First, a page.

October 21, 2014 by Barbara With
Dear Mary Burke,
I’m not sure where you were back in January 2011, before Scott Walker and his Tea Party Republicans turned this state into a dysfunctional corporate-driven train wreck. I was at the Northern Great Lakes Visitor Center with Matt Fifield from Gogebic Taconite (GTac) and several hundred of my friends and neighbors.
That night, Fifield told us that GTac had no intention of changing Wisconsin’s mining law as they considered applying for permits to build a 22-mile open-pit mountaintop removal iron ore mine in the middle of our pristine Bad River watershed on the shores of Lake Superior.
The history of this bill is complex and confusing, for those who haven’t been paying close attention. GTac lied to us when, in July 2011, President Bill Williams told us he didn’t think there was any legislation “out there.” (See video below). However, an open records request from Kelda Helen Roys revealed that in May 2011, GTac lobbyists were working with Governor Walker’s office to write the new legislation.
Together, they removed every protection we had, including economic (no more pesky tonnage tax), environmental (now suddenly the law provided the presumption that the mining company would pollute), judicial (no more contested case hearings), regulatory (DNR becomes a permitting as opposed to regulatory agency). They set the state up for conflicting timelines with the EPA and Army Corps of Engineers as well as federal lawsuits from the Chippewa Federation for violation of Treaty Rights.
On top of that, democracy was shredded as legislators beholden to GTac ignored the overwhelming will of the people. Each public hearing for AB 426, the first version of the bill, —December 11, 2011 in West Allis (62% against), January 11, 2012 in Hurley (85% opposed), and February 17, 2012 in Madison (92% opposed)— revealed that more and more people were becoming aware of the dangers of this company and their proposal to develop a mountaintop removal mine in the Penokee Hills. AB426 died in the Senate after Republican Dale Schulz voted against it.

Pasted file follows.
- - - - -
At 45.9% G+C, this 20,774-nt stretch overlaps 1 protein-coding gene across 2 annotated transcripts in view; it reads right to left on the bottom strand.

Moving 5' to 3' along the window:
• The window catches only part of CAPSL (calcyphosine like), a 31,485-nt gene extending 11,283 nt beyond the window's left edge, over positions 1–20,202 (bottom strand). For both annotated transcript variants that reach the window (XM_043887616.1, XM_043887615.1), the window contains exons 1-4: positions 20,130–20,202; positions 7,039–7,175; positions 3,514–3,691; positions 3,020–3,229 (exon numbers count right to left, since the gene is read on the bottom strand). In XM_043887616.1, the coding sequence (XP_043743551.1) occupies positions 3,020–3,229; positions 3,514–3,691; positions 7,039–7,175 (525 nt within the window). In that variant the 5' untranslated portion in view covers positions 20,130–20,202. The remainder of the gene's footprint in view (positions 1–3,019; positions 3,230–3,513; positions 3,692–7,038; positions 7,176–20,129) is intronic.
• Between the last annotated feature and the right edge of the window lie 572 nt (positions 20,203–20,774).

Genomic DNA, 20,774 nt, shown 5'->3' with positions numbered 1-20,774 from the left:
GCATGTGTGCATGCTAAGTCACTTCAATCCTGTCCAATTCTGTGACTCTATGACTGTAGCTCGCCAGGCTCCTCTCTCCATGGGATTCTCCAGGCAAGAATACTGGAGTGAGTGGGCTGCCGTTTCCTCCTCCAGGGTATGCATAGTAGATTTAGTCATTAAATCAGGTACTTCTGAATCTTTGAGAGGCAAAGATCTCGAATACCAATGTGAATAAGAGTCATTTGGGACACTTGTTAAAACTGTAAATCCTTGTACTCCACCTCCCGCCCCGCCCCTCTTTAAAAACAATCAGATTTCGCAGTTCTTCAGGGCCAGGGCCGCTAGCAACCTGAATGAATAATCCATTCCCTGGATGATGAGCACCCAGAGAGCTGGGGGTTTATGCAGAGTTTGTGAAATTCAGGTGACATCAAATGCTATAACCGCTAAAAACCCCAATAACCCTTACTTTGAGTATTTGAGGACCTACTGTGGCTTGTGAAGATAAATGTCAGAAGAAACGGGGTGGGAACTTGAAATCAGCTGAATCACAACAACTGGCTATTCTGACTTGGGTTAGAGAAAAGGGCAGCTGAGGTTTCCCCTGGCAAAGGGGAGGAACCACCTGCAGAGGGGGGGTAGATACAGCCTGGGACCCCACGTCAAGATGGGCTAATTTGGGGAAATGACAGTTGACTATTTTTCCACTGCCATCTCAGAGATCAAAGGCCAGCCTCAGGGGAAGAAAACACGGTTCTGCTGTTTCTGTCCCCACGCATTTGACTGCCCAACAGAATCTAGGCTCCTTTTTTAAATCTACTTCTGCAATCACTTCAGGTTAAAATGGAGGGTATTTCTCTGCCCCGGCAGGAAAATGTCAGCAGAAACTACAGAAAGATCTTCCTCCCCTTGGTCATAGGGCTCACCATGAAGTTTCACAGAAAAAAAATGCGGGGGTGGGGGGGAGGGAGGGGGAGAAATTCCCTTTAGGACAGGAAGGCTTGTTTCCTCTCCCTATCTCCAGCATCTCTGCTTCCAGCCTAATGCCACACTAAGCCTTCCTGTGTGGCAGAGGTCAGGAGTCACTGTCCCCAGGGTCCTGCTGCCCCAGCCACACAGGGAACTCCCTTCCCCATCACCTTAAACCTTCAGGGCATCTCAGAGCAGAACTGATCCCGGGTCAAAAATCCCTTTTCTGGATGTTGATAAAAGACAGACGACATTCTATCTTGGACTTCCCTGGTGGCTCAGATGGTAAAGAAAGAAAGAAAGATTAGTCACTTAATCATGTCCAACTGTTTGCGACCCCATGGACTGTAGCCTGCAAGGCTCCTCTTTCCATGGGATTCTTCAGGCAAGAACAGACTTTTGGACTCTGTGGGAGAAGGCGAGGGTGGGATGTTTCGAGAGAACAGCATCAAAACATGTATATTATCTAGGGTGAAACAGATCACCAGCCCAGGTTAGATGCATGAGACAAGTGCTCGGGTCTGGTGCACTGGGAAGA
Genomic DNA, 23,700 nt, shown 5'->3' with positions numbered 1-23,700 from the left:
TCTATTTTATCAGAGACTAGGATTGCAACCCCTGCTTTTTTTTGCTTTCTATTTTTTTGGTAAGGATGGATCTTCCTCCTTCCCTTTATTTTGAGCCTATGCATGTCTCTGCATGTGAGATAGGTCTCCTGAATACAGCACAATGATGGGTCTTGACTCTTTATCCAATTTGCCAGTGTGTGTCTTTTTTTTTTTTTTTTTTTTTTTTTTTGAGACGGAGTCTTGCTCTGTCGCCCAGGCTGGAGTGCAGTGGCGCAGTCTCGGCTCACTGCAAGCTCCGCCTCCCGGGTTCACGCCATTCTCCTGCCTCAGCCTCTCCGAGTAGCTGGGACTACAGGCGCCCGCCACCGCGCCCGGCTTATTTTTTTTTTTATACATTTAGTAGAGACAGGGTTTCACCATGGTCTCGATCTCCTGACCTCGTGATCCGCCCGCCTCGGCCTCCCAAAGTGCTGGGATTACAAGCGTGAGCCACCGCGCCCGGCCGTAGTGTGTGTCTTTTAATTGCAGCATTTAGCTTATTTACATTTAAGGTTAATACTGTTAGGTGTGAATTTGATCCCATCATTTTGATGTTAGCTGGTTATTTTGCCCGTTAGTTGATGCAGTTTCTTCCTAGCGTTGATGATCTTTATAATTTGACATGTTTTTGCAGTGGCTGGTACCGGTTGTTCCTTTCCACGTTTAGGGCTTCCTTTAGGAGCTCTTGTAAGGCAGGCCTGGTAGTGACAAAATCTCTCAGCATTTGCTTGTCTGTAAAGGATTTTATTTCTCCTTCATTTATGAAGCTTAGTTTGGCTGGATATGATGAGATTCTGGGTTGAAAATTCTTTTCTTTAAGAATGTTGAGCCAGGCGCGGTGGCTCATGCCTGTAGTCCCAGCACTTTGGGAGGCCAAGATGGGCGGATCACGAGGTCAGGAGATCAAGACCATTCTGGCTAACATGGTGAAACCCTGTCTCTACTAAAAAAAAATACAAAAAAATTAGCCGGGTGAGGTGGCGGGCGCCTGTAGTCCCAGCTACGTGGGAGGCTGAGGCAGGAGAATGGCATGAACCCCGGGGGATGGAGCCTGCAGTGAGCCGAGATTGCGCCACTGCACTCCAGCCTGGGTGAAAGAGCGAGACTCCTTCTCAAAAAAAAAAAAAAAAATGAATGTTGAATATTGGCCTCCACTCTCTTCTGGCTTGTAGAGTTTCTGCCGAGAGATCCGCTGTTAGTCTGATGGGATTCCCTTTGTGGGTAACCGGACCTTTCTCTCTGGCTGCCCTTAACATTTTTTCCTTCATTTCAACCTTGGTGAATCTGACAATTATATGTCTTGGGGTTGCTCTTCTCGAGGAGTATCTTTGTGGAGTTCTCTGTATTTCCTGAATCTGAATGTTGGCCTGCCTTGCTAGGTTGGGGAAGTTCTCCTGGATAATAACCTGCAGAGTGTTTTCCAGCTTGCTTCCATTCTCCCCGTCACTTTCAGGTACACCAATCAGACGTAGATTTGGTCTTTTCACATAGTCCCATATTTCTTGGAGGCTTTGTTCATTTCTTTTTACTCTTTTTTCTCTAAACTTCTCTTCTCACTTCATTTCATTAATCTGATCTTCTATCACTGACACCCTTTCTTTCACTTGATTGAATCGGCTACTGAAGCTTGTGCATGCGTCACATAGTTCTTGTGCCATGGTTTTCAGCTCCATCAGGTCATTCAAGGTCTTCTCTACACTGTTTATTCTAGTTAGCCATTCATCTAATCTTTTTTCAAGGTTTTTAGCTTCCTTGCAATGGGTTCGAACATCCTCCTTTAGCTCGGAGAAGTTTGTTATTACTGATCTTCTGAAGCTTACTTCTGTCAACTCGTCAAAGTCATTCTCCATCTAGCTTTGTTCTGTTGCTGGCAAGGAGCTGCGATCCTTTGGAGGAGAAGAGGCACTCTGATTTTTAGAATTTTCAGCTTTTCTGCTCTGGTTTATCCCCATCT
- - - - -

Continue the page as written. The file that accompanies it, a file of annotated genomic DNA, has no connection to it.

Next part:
According to Meg Turville-Heitz who did a content analysis of Roys’ open records request as part of research project, the public testimony on January 23, 2013—the only hearing held for AB1/SB1, the resurrected version released after Walker won the recall—counted 145 for the bill, 1,906 against.*
As opposition grew, so did coordinated campaigning between Walker and GTac. According to emails released as part of the second John Doe investigation, Walker instructed GTac to channel their $700,000 donation through Wisconsin Club for Growth, who could send it covertly straight into the Republican war chest to change the mining laws.
The old Wisconsin law that GTac assured us they had no intention of changing was known as the Mining Moratorium or “Prove It First” law. The Senate-amended bill passed in the Assembly 91-6 in February, 1998 and included a “yes” vote from then-Rep. Scott Walker.
Signed by Tommy Thompson, that law required that any mining company planning on doing business in Wisconsin had to prove that they had the capacity and experience to do it right. Since GTac was only created as a limited liability corporation in late 2010 and has no experience or track record of mining iron ore, they surely would not have been able to obtain permitting under the old law. The coal mines operated by GTac founder Chris Cline have violated effluent standards in their wastewater permit 53 times over the past three years in Illinois.